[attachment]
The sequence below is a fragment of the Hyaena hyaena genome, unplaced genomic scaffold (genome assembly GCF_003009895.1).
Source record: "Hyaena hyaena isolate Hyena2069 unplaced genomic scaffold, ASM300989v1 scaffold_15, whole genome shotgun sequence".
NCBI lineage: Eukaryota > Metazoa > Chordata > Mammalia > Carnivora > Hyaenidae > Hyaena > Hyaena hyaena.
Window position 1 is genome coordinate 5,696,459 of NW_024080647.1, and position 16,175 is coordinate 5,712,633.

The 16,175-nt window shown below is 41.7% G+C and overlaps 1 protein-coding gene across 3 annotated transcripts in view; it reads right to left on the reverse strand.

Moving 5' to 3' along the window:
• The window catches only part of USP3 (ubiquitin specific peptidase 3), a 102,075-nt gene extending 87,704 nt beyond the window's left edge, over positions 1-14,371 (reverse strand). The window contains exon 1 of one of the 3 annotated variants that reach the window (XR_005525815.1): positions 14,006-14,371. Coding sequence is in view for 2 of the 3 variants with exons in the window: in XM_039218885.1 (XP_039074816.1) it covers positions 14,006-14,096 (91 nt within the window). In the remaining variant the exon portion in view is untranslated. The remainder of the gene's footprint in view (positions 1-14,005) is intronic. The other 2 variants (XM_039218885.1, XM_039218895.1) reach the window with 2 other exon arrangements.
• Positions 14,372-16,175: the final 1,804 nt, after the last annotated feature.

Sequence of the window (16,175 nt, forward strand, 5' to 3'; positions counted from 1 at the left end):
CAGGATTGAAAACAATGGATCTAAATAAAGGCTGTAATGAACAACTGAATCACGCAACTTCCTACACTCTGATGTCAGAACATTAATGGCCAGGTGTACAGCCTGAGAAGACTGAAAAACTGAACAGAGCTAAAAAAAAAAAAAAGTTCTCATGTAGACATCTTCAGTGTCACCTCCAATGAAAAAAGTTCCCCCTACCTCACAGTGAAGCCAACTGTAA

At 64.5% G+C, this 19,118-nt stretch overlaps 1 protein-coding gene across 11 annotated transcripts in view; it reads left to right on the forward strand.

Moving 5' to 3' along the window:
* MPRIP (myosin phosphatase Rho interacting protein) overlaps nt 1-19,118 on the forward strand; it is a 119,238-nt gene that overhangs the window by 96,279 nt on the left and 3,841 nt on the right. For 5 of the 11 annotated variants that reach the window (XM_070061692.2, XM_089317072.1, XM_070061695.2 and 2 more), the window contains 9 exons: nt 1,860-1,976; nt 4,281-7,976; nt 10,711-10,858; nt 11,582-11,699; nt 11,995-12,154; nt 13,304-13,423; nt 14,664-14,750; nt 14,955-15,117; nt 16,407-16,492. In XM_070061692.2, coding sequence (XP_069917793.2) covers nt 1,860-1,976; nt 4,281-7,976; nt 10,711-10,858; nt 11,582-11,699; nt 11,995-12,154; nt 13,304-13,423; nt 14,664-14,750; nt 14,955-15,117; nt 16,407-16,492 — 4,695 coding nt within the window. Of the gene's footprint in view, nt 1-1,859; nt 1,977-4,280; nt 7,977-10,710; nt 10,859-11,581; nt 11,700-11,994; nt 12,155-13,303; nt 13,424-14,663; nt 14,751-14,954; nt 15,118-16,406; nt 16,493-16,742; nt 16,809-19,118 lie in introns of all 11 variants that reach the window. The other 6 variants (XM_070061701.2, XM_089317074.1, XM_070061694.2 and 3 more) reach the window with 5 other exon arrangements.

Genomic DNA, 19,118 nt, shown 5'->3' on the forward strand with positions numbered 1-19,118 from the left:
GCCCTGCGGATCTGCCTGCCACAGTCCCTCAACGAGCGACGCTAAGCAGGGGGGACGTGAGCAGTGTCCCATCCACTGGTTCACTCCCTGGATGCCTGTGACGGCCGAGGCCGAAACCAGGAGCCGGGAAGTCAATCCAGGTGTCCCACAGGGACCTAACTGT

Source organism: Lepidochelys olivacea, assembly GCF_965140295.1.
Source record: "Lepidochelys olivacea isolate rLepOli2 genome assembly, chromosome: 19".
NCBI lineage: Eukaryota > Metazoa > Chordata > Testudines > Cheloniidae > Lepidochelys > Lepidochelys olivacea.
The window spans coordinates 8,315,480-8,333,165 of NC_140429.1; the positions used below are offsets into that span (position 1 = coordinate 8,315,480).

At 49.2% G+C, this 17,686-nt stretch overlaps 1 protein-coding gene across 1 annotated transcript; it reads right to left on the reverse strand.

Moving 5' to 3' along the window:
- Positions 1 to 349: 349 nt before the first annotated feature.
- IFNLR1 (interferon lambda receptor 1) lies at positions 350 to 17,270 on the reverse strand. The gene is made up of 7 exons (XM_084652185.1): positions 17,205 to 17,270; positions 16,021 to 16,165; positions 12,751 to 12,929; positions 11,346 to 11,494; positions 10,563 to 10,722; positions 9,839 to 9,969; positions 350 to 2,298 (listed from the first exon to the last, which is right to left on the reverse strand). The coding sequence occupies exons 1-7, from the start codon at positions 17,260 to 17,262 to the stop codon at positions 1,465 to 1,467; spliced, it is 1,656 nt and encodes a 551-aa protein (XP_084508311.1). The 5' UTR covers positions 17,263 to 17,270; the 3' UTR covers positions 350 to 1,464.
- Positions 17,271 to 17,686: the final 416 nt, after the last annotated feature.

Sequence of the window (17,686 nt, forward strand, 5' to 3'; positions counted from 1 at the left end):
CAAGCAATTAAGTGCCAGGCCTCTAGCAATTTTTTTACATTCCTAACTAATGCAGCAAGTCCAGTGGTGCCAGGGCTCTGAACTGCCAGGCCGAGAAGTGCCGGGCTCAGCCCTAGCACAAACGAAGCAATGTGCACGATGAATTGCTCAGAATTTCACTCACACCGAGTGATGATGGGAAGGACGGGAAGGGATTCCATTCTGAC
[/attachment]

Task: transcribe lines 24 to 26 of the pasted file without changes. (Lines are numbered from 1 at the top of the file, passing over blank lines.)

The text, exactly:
- Positions 17,271 to 17,686: the final 416 nt, after the last annotated feature.

Sequence of the window (17,686 nt, forward strand, 5' to 3'; positions counted from 1 at the left end):
CAAGCAATTAAGTGCCAGGCCTCTAGCAATTTTTTTACATTCCTAACTAATGCAGCAAGTCCAGTGGTGCCAGGGCTCTGAACTGCCAGGCCGAGAAGTGCCGGGCTCAGCCCTAGCACAAACGAAGCAATGTGCACGATGAATTGCTCAGAATTTCACTCACACCGAGTGATGATGGGAAGGACGGGAAGGGATTCCATTCTGAC